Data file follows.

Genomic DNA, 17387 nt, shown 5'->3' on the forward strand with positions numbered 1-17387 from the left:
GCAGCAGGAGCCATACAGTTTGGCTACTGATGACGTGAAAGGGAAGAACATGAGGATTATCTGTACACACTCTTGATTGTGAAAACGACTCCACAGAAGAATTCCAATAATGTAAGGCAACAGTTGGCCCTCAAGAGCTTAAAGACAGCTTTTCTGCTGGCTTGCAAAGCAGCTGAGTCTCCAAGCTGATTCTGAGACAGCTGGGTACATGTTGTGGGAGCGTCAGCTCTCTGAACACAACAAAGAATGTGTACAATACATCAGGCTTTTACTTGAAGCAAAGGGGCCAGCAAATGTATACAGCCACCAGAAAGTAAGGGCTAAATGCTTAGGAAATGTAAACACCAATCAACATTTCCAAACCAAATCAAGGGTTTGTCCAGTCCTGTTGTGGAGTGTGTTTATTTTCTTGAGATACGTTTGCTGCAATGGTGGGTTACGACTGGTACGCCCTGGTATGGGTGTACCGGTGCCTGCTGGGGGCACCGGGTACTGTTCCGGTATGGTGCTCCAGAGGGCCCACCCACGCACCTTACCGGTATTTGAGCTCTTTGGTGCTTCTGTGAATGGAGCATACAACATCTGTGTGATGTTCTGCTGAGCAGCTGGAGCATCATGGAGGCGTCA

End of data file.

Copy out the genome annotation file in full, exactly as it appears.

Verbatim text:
Genomic DNA, 17387 nt, shown 5'->3' on the forward strand with positions numbered 1-17387 from the left:
GCAGCAGGAGCCATACAGTTTGGCTACTGATGACGTGAAAGGGAAGAACATGAGGATTATCTGTACACACTCTTGATTGTGAAAACGACTCCACAGAAGAATTCCAATAATGTAAGGCAACAGTTGGCCCTCAAGAGCTTAAAGACAGCTTTTCTGCTGGCTTGCAAAGCAGCTGAGTCTCCAAGCTGATTCTGAGACAGCTGGGTACATGTTGTGGGAGCGTCAGCTCTCTGAACACAACAAAGAATGTGTACAATACATCAGGCTTTTACTTGAAGCAAAGGGGCCAGCAAATGTATACAGCCACCAGAAAGTAAGGGCTAAATGCTTAGGAAATGTAAACACCAATCAACATTTCCAAACCAAATCAAGGGTTTGTCCAGTCCTGTTGTGGAGTGTGTTTATTTTCTTGAGATACGTTTGCTGCAATGGTGGGTTACGACTGGTACGCCCTGGTATGGGTGTACCGGTGCCTGCTGGGGGCACCGGGTACTGTTCCGGTATGGTGCTCCAGAGGGCCCACCCACGCACCTTACCGGTATTTGAGCTCTTTGGTGCTTCTGTGAATGGAGCATACAACATCTGTGTGATGTTCTGCTGAGCAGCTGGAGCATCATGGAGGCGTCA